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    ABSTRACT: To externally validate the Christodouleas risk model incorporating pathological tumor stage, lymph node (LN) count and soft tissue surgical margin (STSM) and stratifying patients who develop locoregional recurrence (LR) after radical cystectomy (RC) for urothelial carcinoma of the bladder (UCB). In addition, we aimed to generate a new model including established clinicopathological features that were absent in the Christodouleas risk model. Prospectively assessed multicenter data from 565 patients undergoing RC for UCB in 2011 qualified for final analysis. For the purpose of external validation, risk group stratification according to Christodouleas was performed. Competing-risk models were calculated to compare the cumulative incidences of LR after RC. After a median follow-up of 25 months (interquartile range 19-29), the LR-rate was 11.5 %. The Christodouleas model showed a predictive accuracy of 83.2 % in our cohort. In multivariable competing-risk analysis, tumor stage ≥pT3 (HR 4.32, p < 0.001), positive STSM (HR 2.93, p = 0.005), lymphovascular invasion (HR 3.41, p < 0.001), the number of removed LNs <10 (HR 2.62, p < 0.001) and the administration of adjuvant chemotherapy (HR 0.40, p = 0.008) independently predicted the LR-rate. The resulting risk groups revealed significant differences in LR-rates after 24 months with 4.8 % for low-risk patients, 14.7 % for intermediate-risk patients and 38.9 % for high-risk patients (p < 0.001 for all), with a predictive accuracy of 85.6 %, respectively. The Christodouleas risk model has been successfully externally validated in the present prospective series. However, this analysis finds that overall model performance may be improved by incorporating lymphovascular invasion. After external validation of the newly proposed risk model, it may be used to identify patients who benefit from an adjuvant therapy and suit for inclusion in clinical trials.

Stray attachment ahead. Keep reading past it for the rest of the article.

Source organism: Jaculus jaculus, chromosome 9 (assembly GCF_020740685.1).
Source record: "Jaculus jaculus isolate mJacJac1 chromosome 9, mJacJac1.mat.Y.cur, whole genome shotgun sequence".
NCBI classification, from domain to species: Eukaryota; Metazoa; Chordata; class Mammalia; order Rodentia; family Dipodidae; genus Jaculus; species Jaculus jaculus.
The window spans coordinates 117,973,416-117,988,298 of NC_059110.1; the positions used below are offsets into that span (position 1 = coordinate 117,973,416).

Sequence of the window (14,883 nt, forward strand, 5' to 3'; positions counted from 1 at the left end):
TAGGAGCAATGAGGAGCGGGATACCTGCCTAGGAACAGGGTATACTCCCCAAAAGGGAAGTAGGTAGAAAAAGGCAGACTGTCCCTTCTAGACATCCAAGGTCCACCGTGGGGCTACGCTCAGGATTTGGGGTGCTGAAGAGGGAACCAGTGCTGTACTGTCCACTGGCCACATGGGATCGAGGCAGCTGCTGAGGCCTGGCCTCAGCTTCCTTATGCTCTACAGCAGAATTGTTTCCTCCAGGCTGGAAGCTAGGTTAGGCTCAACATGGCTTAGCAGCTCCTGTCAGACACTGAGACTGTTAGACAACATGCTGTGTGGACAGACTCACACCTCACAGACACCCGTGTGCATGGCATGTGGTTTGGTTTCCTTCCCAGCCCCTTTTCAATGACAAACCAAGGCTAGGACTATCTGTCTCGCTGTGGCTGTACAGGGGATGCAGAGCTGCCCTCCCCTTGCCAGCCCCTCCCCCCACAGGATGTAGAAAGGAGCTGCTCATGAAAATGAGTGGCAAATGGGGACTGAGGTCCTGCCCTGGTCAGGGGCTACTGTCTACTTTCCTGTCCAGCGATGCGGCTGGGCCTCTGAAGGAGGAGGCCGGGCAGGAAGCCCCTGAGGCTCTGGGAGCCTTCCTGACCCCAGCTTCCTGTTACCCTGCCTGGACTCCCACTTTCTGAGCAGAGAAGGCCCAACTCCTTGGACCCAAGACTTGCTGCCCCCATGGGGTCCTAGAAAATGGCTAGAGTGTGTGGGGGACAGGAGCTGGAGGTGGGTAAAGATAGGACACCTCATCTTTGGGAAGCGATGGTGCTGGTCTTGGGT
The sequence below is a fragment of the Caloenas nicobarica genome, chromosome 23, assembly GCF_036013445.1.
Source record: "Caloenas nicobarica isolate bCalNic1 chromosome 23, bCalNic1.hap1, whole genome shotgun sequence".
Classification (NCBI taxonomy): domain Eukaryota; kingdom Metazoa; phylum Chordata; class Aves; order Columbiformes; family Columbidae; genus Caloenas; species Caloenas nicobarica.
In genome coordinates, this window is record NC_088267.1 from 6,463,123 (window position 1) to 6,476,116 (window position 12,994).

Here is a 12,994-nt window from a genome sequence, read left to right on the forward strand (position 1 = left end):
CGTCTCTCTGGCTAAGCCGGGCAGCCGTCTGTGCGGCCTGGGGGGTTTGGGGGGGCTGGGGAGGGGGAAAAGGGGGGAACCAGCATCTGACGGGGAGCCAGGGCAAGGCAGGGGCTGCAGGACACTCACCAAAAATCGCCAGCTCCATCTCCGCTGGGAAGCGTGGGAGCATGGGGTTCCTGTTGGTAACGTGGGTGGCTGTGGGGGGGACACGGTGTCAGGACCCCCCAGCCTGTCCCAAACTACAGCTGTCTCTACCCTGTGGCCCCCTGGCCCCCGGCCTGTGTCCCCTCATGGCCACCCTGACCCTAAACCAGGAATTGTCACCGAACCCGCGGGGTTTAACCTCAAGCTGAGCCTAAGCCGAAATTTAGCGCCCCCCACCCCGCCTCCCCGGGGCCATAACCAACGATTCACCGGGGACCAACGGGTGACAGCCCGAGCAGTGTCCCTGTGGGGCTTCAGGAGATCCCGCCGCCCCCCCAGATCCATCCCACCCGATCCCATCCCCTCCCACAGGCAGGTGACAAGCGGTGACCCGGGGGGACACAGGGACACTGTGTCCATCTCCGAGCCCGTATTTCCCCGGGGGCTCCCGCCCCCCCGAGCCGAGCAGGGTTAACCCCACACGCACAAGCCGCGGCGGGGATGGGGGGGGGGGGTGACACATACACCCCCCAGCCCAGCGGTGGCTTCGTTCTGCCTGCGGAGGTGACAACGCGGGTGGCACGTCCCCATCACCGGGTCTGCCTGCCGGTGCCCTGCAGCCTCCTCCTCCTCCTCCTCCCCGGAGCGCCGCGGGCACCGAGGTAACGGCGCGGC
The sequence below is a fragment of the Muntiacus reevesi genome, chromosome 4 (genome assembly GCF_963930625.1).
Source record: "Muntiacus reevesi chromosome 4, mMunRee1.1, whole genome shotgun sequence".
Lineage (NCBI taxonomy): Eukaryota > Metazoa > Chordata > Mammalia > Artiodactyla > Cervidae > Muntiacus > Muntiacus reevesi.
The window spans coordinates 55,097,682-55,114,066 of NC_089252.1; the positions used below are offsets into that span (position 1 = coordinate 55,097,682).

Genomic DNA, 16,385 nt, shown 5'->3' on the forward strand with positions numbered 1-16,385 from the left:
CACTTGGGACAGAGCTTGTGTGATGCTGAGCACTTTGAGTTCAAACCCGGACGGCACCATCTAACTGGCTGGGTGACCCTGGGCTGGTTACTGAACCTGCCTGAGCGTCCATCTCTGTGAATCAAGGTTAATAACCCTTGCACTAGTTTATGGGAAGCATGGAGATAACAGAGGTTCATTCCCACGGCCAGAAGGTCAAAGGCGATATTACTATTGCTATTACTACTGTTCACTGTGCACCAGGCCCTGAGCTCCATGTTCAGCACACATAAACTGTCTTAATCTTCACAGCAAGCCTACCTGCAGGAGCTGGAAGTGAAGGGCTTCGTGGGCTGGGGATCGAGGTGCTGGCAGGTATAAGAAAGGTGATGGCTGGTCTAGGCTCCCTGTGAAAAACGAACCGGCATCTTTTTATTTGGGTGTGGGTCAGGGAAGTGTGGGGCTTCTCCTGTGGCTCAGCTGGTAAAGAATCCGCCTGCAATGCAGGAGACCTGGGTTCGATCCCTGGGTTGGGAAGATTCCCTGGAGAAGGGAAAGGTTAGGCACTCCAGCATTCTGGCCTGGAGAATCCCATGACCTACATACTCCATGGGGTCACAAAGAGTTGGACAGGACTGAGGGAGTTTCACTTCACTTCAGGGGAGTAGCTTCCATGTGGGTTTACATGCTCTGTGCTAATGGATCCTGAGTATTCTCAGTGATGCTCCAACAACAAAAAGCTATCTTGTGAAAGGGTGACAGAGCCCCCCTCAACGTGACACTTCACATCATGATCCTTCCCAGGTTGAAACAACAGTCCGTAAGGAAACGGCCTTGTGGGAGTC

World Journal of Urology 02/2015; DOI:10.1007/s00345-015-1502-y · 3.42 Impact Factor
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    ABSTRACT: To evaluate prospectively the efficacy and the safety of the ArgusT in male patients with persistent stress urinary incontinence. A prospective 2-center evaluation was conducted on consecutive patients treated for persistent stress incontinence. Forty-two patients were implanted with the ArgusT male sling system with no associated surgery. Measurements included daily pad usage, 24-hour pad weight test, International Quality of Life questionnaire, International Consultation on Incontinence Questionnaire short form, and the Patient Global Impression of Improvement. Postoperative complications were assessed using the Clavien-Dindo classification. The definitions used were cured, 0-5 g in 24-hour pad weight test; improved, reduction of urine loss in 24-hour pad weight test >50%; and failed, all others. After a mean follow-up of 28.8 months (20-38 months), 26 patients were dry (61.9%) with a pad test of 0-5 g/24 hours. Eleven patients (26.2%) improved. Five patients are considered failures. Overall daily pad use, urine loss in the 24-hour pad test, and quality of life scores improved significantly after sling implantation. Median adjustment rate was 1.7. There were no perioperative complications. Postoperative complications were mainly grade I and II complications according to the Clavien-Dindo classification. The ArgusT sling system offers an effective and safe treatment option for male patients with moderate to severe stress urinary incontinence in a follow-up >2 years, even after radiotherapy. Copyright © 2015 Elsevier Inc. All rights reserved.
    Urology 02/2015; 85(2):316-20. DOI:10.1016/j.urology.2014.10.019 · 2.13 Impact Factor